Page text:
Welcome to the Church of the Holy Cross
Welcome to our website for Holy Cross Church with St Saviours in Uckfield together with St Michael’s at Little Horsted and St Margaret’s at Isfield.
Our Churches were formally linked in the 1970’s and work together in faith and fellowship. Having visited our site we hope that you will be encouraged and inspired by what you see here and that you too will want to be part of the Mission of Christ’s Church.
July in the Year of Our Lord Jesus Christ 2014
The July Pastoral Letter from the Rector
My Dear friends,
“The mystery is Christ among you, your hope of glory.” Colossians 1:27
The story is told of an old bishop who was teaching the children about the reserved Blessed Sacrament that is kept in church to take to the sick. “Every morning,” he said, “I come downstairs for my breakfast, but before my breakfast I go into the church. I walk up to the tabernacle (the place where the Blessed Sacrament is kept) and I knock on the door. I say, ‘Are you there, my little Jesus?’ and he replies, ‘Yes, my Lord Bishop.’”
It’s a ridiculous story. But it does illustrate a point. Jesus Christ, Son of God and son of Mary, didn’t abandon us when he ascended into heaven. Many centuries have gone by since the Gospel days. But the loving closeness of Our Lord to us is the same as it was to Peter, Andrew, James and John.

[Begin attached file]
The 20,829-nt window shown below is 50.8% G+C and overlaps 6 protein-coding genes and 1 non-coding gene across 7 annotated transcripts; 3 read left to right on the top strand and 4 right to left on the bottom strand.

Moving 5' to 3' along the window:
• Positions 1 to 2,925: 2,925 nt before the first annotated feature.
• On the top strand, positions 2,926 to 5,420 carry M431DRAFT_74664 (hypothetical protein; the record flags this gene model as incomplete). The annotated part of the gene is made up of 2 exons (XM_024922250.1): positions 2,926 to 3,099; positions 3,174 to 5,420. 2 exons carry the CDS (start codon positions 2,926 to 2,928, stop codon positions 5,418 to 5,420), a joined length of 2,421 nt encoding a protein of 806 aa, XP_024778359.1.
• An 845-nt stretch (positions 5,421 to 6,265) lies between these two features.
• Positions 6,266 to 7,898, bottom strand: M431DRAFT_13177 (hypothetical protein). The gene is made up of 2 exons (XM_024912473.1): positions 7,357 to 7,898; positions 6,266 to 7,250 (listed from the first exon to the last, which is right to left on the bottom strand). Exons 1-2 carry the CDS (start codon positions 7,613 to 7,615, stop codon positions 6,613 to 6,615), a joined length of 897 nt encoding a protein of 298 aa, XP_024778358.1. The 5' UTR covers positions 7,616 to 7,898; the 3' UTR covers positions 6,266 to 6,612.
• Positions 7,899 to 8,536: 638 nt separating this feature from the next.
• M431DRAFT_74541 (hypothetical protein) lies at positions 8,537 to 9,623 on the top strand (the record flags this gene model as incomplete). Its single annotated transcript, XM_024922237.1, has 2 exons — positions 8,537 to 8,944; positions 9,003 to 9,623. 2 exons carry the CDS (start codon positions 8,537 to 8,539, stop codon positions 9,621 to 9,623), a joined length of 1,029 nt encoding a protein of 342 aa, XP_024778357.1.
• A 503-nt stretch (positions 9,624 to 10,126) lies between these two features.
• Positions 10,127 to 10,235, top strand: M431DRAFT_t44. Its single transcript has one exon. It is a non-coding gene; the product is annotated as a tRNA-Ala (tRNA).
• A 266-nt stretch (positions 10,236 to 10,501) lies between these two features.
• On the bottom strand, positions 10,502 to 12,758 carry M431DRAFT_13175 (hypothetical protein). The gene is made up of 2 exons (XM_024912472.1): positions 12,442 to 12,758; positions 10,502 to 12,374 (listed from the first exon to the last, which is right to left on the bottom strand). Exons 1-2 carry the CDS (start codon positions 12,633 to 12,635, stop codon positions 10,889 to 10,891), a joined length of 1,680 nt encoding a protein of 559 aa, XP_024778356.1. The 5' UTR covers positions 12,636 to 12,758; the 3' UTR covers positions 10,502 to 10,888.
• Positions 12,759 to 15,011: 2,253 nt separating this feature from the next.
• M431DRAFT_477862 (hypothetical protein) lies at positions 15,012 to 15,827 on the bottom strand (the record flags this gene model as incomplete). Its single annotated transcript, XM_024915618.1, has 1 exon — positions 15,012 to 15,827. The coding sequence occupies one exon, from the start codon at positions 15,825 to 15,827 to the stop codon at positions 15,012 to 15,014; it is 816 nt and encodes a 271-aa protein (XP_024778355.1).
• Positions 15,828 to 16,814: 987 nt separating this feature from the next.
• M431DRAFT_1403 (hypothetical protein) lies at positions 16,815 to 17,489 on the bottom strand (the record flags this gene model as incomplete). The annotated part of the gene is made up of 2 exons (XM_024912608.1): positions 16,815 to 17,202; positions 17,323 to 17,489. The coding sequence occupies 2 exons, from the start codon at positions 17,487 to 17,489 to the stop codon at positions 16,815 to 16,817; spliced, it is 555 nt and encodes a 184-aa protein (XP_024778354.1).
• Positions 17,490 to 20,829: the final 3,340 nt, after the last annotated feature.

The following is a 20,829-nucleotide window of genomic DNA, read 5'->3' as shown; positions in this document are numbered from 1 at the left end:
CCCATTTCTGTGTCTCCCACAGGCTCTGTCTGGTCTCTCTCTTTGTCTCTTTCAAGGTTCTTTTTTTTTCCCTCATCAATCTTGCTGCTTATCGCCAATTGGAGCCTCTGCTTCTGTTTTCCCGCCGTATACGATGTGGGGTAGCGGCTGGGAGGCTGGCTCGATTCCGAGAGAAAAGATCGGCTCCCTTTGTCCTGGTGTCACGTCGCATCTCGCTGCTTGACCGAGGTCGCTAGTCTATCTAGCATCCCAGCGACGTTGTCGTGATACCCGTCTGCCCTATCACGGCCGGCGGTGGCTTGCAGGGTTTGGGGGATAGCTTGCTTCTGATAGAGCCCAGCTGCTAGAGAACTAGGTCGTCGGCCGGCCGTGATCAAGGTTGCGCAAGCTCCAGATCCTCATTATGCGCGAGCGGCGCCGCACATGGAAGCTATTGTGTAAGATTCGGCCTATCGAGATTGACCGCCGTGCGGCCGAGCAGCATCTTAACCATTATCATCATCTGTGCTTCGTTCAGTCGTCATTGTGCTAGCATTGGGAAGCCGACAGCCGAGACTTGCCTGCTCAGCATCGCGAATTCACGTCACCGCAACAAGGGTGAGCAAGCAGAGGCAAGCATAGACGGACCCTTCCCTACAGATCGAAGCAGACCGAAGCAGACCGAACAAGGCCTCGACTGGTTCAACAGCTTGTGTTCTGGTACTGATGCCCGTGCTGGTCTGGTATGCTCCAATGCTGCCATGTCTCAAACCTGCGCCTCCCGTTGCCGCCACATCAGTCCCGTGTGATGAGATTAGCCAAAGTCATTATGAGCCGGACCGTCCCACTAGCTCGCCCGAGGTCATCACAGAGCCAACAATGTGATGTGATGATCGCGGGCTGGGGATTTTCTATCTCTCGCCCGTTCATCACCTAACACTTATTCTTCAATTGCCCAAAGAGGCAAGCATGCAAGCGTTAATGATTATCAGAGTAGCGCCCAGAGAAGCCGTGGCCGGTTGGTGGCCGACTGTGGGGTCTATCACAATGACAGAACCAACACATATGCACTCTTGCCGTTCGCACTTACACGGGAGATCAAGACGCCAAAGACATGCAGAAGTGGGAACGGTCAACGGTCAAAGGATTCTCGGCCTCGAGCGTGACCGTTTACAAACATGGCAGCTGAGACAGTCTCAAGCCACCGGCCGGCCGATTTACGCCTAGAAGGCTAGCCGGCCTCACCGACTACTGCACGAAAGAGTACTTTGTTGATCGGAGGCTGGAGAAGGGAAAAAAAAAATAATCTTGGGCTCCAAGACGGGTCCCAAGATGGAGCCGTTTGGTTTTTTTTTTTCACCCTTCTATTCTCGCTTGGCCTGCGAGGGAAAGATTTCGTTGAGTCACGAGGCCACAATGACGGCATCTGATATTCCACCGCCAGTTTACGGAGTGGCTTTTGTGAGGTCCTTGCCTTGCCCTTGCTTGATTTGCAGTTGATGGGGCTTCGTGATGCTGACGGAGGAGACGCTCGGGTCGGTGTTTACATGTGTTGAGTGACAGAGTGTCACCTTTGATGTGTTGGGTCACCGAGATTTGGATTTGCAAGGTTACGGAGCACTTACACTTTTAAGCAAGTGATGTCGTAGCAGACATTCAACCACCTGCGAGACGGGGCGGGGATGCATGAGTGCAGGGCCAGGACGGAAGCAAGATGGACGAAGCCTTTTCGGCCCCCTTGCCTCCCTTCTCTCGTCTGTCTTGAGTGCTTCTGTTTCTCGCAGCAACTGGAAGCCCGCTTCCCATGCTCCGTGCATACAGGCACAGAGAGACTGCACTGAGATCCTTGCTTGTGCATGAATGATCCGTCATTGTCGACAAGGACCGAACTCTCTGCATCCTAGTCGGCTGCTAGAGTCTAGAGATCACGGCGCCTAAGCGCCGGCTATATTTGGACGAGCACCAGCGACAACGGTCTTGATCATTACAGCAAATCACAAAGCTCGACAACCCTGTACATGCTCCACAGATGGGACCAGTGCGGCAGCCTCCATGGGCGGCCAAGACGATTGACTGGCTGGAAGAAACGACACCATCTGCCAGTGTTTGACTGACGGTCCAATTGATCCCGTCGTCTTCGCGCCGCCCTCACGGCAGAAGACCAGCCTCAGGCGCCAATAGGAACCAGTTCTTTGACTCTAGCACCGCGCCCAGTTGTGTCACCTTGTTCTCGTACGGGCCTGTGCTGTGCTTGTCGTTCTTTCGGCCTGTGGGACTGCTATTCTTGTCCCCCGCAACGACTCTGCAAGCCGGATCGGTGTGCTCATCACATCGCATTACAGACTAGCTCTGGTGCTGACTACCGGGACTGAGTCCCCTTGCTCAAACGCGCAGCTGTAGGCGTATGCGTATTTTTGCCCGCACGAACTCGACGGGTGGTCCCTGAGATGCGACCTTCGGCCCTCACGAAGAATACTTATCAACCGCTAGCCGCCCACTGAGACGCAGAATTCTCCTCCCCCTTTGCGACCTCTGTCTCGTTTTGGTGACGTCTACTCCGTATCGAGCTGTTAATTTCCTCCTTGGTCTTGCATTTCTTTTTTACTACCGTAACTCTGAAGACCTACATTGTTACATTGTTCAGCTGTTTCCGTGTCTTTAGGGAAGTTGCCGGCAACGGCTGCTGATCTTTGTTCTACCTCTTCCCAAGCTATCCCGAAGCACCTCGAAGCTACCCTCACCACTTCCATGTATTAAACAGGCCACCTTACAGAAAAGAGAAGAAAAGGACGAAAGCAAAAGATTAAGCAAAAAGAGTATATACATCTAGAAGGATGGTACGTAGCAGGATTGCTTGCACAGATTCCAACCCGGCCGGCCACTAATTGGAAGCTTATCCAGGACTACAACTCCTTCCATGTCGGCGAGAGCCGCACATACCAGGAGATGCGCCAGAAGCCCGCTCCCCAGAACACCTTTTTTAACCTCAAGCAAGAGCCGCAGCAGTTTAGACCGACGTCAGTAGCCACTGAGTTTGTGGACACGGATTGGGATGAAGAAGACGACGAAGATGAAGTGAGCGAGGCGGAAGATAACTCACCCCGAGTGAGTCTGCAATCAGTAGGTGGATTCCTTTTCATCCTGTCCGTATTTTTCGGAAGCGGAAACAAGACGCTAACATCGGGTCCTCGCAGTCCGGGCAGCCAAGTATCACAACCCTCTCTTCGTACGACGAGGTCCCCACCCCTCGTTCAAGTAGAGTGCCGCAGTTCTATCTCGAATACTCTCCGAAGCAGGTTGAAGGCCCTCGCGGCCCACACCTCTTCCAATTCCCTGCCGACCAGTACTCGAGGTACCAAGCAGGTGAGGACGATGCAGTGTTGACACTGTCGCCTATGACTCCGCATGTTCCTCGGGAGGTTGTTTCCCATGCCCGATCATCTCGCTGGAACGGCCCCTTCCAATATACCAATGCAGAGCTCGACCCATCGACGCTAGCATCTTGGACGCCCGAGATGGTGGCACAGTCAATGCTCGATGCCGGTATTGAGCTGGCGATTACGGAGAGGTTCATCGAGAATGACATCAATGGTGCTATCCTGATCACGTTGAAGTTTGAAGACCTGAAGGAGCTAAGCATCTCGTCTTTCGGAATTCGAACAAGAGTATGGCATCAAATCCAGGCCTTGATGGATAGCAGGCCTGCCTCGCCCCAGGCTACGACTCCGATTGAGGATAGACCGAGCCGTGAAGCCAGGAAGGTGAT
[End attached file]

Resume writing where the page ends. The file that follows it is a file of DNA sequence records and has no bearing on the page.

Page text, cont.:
Nature Notes July 2014
It is now late June and mid-summer. Our part of the world seems full of flowers and buzzing insects. Butterflies by day and moths by night flutter around like angels. Soon we will hear stridulating male grasshoppers singing among the meadows trying to attract a mate. This flurry of insects is timely for the cornucopia of fledged birds that have left the nest. The numbers of insects available will ultimately control the numbers of insectivorous birds that survive. However, if you feed the birds consistently, more birds and more insects should survive because you are raising the carrying capacity of the environment.